June 2, 2008

REVIEW: Blindsight (A-)

Background: Some films organically grow from a small seed. In the case of Blindsight, it was a letter to blind mountaineer Erik Weihenmayer, which led to an idea, which led to a conversation, which led to British director Lucy Walker (Devil's Playground) being approached to make her second documentary feature. Although Weihenmayer's name is present in much of the film's promo materials, he's only a minor subject in the multiple award-winning film. Some trivia about the title: "The word was initially inspired by how blind people are literally blindsided by society in Tibet. Blindsided became ‘blindsighted,’ abbreviated to Blindsight."

Synopsis: Add yet another item to your list of "Things I Don't Know About Tibet": blind people are not just mistreated, they're completely outcast from society because blindness is thought to be the result of demon possession or karma from a past sin. A woman tells two of our blind characters they "deserve to eat their father's dead corpse" when they pass by her on the street. Understandably, then, it was not a local Tibetan but an idealistic German who began advocating for the blind in Tibet. Sabriye Tenberken, blind herself since the age of 12, is the founder of Braille Without Borders and the director of a school for blind Tibetan children. Many of the students' parents have essentially disowned them, and those with supportive parents live in poverty anyway. In the midst of this tragic situation, Sabriye contacts Erik Weihenmayer, an American and the first blind person to climb Mount Everest, to see if would be willing to conduct a "small climbing workshop" for her students. Somehow the goal becomes a full climb to Lhakpa-Ri, a "smaller" summit next to Everest at just 23,000 ft. Yes, 23,000 ft. Weihenmayer arrives in Tibet with his climbing crew while Sabriye chooses six students who she believes would benefit from the trip. At this point the documentary becomes part climbing video and part cross-cultural education video. The Americans are determined to get the students up the mountain at almost any cost. Sabriye didn't have something like this in mind and is concerned with the mental and physical well being of her students. Tensions rise and health deteriorates as the group slowly struggles up Lhakpa-Ri...Find updates on each of the students here....

I Loved:
+ The story of Sabriye Tenberken, who has done everything herself while also, unselfishly, doing nothing for herself.
+ The 3-D animation of the climbers' planned path up the peak.
+ Tashi Pasang ('Lucky'), an orphaned and tortured blind young man whose spirit remains strong through struggles that I'll never be able to imagine in my life.

I Liked:
+ The suspense of not knowing if the children would actually make it to the peak of Lhakpa-Ri.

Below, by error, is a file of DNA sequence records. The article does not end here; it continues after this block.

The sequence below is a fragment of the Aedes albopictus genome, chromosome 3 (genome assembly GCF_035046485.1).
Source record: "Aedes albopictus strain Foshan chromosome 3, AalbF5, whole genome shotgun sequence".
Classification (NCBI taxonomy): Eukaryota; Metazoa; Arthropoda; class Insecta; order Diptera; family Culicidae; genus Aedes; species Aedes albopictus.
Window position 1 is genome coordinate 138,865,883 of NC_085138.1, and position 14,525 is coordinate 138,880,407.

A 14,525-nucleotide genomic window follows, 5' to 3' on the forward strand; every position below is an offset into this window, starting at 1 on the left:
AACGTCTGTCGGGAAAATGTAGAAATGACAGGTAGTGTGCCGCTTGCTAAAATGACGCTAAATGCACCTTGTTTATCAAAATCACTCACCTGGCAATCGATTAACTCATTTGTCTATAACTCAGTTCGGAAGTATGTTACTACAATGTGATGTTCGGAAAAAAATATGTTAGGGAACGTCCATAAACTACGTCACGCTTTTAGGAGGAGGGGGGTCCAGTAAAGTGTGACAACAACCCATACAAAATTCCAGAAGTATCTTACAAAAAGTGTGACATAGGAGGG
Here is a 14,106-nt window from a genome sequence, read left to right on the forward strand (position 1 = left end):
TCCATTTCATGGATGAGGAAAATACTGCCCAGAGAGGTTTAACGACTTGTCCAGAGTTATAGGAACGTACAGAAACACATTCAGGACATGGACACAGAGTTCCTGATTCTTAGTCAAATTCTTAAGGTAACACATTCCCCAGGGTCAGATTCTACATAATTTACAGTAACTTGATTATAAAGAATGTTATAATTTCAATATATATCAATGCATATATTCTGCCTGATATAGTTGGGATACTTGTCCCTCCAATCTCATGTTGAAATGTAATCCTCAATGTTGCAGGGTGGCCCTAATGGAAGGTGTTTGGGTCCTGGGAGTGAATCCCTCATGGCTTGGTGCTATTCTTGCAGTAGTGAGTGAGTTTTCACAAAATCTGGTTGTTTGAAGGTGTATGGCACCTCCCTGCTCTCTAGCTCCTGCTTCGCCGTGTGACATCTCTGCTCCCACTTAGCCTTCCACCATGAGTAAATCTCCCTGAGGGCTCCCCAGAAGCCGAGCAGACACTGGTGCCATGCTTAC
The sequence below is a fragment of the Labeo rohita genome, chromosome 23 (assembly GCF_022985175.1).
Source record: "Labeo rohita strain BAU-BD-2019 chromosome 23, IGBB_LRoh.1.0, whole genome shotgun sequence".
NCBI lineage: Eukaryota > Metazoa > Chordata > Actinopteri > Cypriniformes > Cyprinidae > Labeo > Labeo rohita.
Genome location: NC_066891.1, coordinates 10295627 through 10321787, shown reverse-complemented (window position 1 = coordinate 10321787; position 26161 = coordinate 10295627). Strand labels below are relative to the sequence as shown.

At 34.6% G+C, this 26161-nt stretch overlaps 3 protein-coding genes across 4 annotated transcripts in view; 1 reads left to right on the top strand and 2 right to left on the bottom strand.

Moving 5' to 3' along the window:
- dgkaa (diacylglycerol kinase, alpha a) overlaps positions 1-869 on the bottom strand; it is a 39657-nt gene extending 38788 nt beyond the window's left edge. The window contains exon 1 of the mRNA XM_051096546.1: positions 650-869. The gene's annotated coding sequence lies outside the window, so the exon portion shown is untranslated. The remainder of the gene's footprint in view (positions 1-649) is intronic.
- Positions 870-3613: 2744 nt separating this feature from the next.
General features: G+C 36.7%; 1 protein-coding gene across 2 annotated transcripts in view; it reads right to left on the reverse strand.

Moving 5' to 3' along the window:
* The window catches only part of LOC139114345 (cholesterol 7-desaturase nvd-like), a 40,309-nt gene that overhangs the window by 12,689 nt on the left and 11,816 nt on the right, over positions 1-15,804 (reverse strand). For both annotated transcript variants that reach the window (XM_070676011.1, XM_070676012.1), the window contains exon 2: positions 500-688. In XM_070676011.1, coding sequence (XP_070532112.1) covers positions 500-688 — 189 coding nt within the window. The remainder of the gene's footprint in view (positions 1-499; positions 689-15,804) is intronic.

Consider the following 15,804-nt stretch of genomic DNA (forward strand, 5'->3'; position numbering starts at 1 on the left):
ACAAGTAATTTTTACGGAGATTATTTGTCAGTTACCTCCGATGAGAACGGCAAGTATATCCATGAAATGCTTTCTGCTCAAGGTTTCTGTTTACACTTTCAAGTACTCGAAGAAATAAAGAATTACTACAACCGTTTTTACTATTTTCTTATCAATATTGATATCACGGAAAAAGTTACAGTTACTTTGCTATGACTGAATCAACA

+ The beautiful shots of the Himalayas and the locally inspired musical score by Nitin Sawnhey.
+ Sonam Bhumtso ('One Hundred Thousand Beautiful Lakes), whose smile is luminescent.

I Disliked:
- Coloradan climbing guide Jeff Evans, whose "gnarly" attitude was off-putting for me.
- The disjointed editing, which took away some of the film's momentum. Inserting background information on some of the characters at different times was a little confusing for the viewer.

I Hated:
- The kid singing "Happy Together" as the closing credits rolled. I didn't find it funny.

Writing - N/A
Acting - N/A
Production - 8
Emotional Impact - 9
Music - 5
Significance - 5

Total: 27/30 = 90% = A-

Last Word: If there's nothing else you can take from what I've written, know this: Blindsight is not actually about blind kids attempting to climb a mountain. Rather, it's a thought-provoking study of what happens when Western culture, and specifically American ambition, runs headlong into Eastern traditions and a "group before self" mindset. If that was Lucy Walker's goal, and I think it was, then she's succeeded in grand fashion. The structure is a little shifty, but it's an overall beautifully shot film and the drama in the last half hour makes up for any earlier flaws. Although I was at different times frustrated, embarrassed, proud, devastated, thrilled, and shocked, Blindsight never seems emotionally manipulative. It just happens to be both an incredible story of six incredible students, and an important film from which to gather cultural insights.


  1. Yup - your "Last Word" says it all.

    Emotionally gripping for me, inspiring and deeply moving film on several levels. Very glad to have seen the footage of the beautiful mountains AND people in the theater; highly recommended to all. Would like to watch this one again.

  2. Wow, I didn't realize you liked it that much. Well it really was good to see a lot of people in the theater. Hopefully they "got" it. It's slowly making its way around the country but I don't think it will make it into the top tier of docs this year, up against Up the Yangtze, American Teen, and, of course, Young@Heart.

  3. Yeah, it is one of those films that dug itself into my brain and I have thought of it several times. Hard to compare it directly, but maybe it's not quite as good as Young@Heart; still, I was glad to see that it (deservedly) made it into the A range for your reviews.

  4. The marketing for this one must be tough. The poster and trailer and everything make it appear that it's all about climbing, when climbing is really just the backdrop for the real story. Which is not to say what the kids attempt isn't amazing; it's just that Blindsight has more layers than you'd think at first look.


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